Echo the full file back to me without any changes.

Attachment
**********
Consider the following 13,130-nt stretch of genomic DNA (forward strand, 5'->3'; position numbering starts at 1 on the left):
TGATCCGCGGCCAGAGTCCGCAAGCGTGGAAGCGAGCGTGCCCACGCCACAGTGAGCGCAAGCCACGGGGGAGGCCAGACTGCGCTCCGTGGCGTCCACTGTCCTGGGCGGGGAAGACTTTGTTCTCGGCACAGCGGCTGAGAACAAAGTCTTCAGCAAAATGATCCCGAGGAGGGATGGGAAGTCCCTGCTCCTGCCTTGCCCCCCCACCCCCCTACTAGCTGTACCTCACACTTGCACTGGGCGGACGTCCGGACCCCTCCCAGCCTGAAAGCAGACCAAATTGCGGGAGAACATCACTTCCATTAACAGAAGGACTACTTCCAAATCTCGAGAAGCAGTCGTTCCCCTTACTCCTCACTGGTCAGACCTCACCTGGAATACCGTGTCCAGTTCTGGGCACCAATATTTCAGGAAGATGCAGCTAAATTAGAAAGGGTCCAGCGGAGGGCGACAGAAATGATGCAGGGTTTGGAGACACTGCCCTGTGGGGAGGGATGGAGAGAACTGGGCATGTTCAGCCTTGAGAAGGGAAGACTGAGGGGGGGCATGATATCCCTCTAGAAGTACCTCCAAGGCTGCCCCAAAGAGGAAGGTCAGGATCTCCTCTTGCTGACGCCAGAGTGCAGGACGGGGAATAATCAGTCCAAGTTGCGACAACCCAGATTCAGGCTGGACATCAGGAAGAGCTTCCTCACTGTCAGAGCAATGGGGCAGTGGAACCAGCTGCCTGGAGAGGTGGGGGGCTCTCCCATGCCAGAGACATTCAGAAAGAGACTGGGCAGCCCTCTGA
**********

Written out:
Consider the following 13,130-nt stretch of genomic DNA (forward strand, 5'->3'; position numbering starts at 1 on the left):
TGATCCGCGGCCAGAGTCCGCAAGCGTGGAAGCGAGCGTGCCCACGCCACAGTGAGCGCAAGCCACGGGGGAGGCCAGACTGCGCTCCGTGGCGTCCACTGTCCTGGGCGGGGAAGACTTTGTTCTCGGCACAGCGGCTGAGAACAAAGTCTTCAGCAAAATGATCCCGAGGAGGGATGGGAAGTCCCTGCTCCTGCCTTGCCCCCCCACCCCCCTACTAGCTGTACCTCACACTTGCACTGGGCGGACGTCCGGACCCCTCCCAGCCTGAAAGCAGACCAAATTGCGGGAGAACATCACTTCCATTAACAGAAGGACTACTTCCAAATCTCGAGAAGCAGTCGTTCCCCTTACTCCTCACTGGTCAGACCTCACCTGGAATACCGTGTCCAGTTCTGGGCACCAATATTTCAGGAAGATGCAGCTAAATTAGAAAGGGTCCAGCGGAGGGCGACAGAAATGATGCAGGGTTTGGAGACACTGCCCTGTGGGGAGGGATGGAGAGAACTGGGCATGTTCAGCCTTGAGAAGGGAAGACTGAGGGGGGGCATGATATCCCTCTAGAAGTACCTCCAAGGCTGCCCCAAAGAGGAAGGTCAGGATCTCCTCTTGCTGACGCCAGAGTGCAGGACGGGGAATAATCAGTCCAAGTTGCGACAACCCAGATTCAGGCTGGACATCAGGAAGAGCTTCCTCACTGTCAGAGCAATGGGGCAGTGGAACCAGCTGCCTGGAGAGGTGGGGGGCTCTCCCATGCCAGAGACATTCAGAAAGAGACTGGGCAGCCCTCTGA